THE TRUTH about Vincent Fierro’s sexual orientation came to him as he lay underneath a client’s sink, unclogging onion skins from a busted garbage disposal in a two-bedroom condo on Aldine. I wonder, he mused, if maybe I’m gay.
The thought made him jerk his head back against the sink trap hard enough to give him a goose egg, and he swore under his breath as he tried to push the alarming idea away and focus on the job at hand. Though the job was tedious, it was uncomplicated, and no sooner had he dismissed the dark little thought it was back again.
It was stupid. Vince knew he wasn’t gay.
He blamed the onion fumes and his rumbling stomach, imagining them tangling with the knowledge he hadn’t had a date in a month and hadn’t been laid since Cara Paglia had taken him home to cheer him up after his last divorce, which had been in October. It had been too long since he’d given the old boy a ride, so long that answering a call for a gay married couple made him think for one idiot second this was his problem, why he had broken his mama’s heart with divorce number three. Maybe he was looking in the wrong pasture.
Vince rolled his eyes at himself and pulled out more onion goop. It was middle age. It was his sister-in-law the beautician at dinner the night before suggesting he let her start coloring and highlighting his hair now while the gray was barely noticeable. It was realizing a couple days a week at the gym and walking from Emilio’s to his brother’s house every other Sunday wasn’t enough to keep his three-year-old niece from asking if she could rest her head on his “nice squishy tummy” while they watched Tangled for the fiftieth time. It was finding out kids born the year he graduated high school were now legal to drink. It was his latest ex-wife leaving him for a twenty-eight-year-old.
It was not because he was gay. Because Vince wasn’t gay. You didn’t marry three women and sleep with how many others and then decide—with your head under a sink and your eyes stinging of onion—that since you were thirty-eight and single you must be gay. Sex with another man wasn’t some random idea to try on when you’d gone through everything else.
Of course the little devil in the back of his mind had to whisper, It isn’t exactly a random idea, now, is it, Vinnie?
Clearing his throat and mentally drop-kicking the devil back to the rock he lived under, Vince pulled the last of the onion muck out of the housing, wiped his hands on a towel, and aimed his flashlight at the naked unit. His brain was blissfully occupied now with assessing rings and seals, and he grimaced as he saw both the blade and the hopper would need to be replaced. Given the unit itself was almost old enough to drink, they’d be better off getting a new one. Pushing himself out from inside the cupboard, Vince adjusted his T-shirt and followed the sound of voices down the hall to give his clients the news. He stopped outside the closed door to the home office, however, caught up in the hushed tones of their conversation.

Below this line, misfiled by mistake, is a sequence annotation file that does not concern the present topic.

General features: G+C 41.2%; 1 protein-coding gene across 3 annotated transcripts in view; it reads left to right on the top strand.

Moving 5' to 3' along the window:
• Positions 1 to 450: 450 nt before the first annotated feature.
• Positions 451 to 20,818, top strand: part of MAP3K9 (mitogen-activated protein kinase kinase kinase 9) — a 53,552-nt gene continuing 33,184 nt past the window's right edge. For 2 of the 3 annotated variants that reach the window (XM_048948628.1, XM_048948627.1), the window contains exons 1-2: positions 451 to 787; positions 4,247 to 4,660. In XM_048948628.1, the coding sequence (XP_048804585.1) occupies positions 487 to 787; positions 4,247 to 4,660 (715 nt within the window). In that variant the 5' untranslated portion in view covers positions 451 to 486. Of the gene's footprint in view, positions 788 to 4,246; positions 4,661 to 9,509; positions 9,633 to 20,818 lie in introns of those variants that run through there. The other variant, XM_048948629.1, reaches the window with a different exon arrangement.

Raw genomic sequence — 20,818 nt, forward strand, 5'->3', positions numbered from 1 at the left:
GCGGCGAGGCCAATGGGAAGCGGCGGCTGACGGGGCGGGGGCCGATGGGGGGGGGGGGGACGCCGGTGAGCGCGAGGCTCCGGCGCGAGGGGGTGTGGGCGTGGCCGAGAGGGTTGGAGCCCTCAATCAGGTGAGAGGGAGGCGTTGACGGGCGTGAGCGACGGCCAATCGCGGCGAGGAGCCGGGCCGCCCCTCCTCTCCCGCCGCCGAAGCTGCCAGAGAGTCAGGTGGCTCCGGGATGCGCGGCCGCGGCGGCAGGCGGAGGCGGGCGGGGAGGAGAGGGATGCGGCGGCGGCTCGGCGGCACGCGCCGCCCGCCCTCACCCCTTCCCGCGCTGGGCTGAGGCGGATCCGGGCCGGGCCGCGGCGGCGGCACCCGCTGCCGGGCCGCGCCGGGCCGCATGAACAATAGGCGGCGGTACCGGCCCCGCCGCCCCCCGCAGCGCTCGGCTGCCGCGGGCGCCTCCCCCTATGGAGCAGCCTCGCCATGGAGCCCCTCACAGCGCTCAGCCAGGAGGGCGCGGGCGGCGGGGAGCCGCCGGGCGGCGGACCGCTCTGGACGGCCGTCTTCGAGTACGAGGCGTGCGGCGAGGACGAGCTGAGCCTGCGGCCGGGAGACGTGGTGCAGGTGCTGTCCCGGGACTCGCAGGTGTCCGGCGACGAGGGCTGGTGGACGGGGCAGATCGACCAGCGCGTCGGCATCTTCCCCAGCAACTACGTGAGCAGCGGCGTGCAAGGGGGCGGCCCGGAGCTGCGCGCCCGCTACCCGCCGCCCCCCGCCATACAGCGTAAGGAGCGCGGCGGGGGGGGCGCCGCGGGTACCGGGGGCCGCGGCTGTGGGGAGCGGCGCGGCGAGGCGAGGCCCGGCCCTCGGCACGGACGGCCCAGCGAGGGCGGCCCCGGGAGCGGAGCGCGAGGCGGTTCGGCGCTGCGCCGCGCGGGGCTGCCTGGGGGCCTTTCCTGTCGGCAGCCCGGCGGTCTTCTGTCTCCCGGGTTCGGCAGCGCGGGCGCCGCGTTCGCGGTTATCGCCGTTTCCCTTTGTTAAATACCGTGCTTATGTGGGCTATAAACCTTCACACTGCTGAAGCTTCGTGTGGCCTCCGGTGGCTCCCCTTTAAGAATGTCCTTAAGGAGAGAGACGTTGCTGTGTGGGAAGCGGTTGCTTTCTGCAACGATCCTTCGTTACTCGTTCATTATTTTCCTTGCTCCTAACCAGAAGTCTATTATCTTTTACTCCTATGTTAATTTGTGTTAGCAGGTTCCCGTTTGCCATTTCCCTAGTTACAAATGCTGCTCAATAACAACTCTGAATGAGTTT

“—feel so stupid. Why do onion skins clog a sink? Isn’t that what a garbage disposal is for?”
“It doesn’t matter. Maybe it’s old. Maybe the new ones can take it no problem. Don’t beat yourself up, sweetheart.”
“We don’t have the money for this, Kyle. Not with me laid off. God, but I wish—” The speaker broke off, and Vince thought he caught a muffled sigh.
“Shh. Hush. It’s going to be all right. You’re going to get another job. And if we don’t replace the disposal right away, then we’ll do without for a little while.”
“That’s all we’re doing, living without. And it’s all my fault—”
The first man was quite clearly near tears, but Kyle only got calmer and gentler the more upset his partner became. “It is not your fault. It’s the slimy subprime mortgagers and those assholes who made trading their shit a game who started this.”
“I should never have switched jobs. Never. If I’d stayed at First Union, I’d have seniority, and I’d still have a job.”
“Bill, stop. You’re making yourself crazy over a clogged sink.”
“That’s what I feel like! A clogged man.” The speaker choked back a sob before adding in an angry whisper, “I don’t know what the fuck you still see in me. I wouldn’t even blame you if you went off with some hot young thing with healthy self-esteem, a full head of hair, and a job.”
“If he had good health-insurance benefits and a low-mileage vehicle, I might be tempted.” On the other side of the door, Vince imagined Kyle lifting the other man’s chin and staring him in the face as he spoke. “Honey, I know this is rough. And I know damn well I’d be the same kind of wreck if it’d been me laid off for eighteen months. But you have to stop beating yourself up. You didn’t break the garbage disposal. It just broke. You didn’t make a bad move on your job. You got screwed. And I don’t care if you lose every hair on your head and gain twenty pounds. I love you, I married you, and you’re going to have to work a lot harder than this to get rid of me.”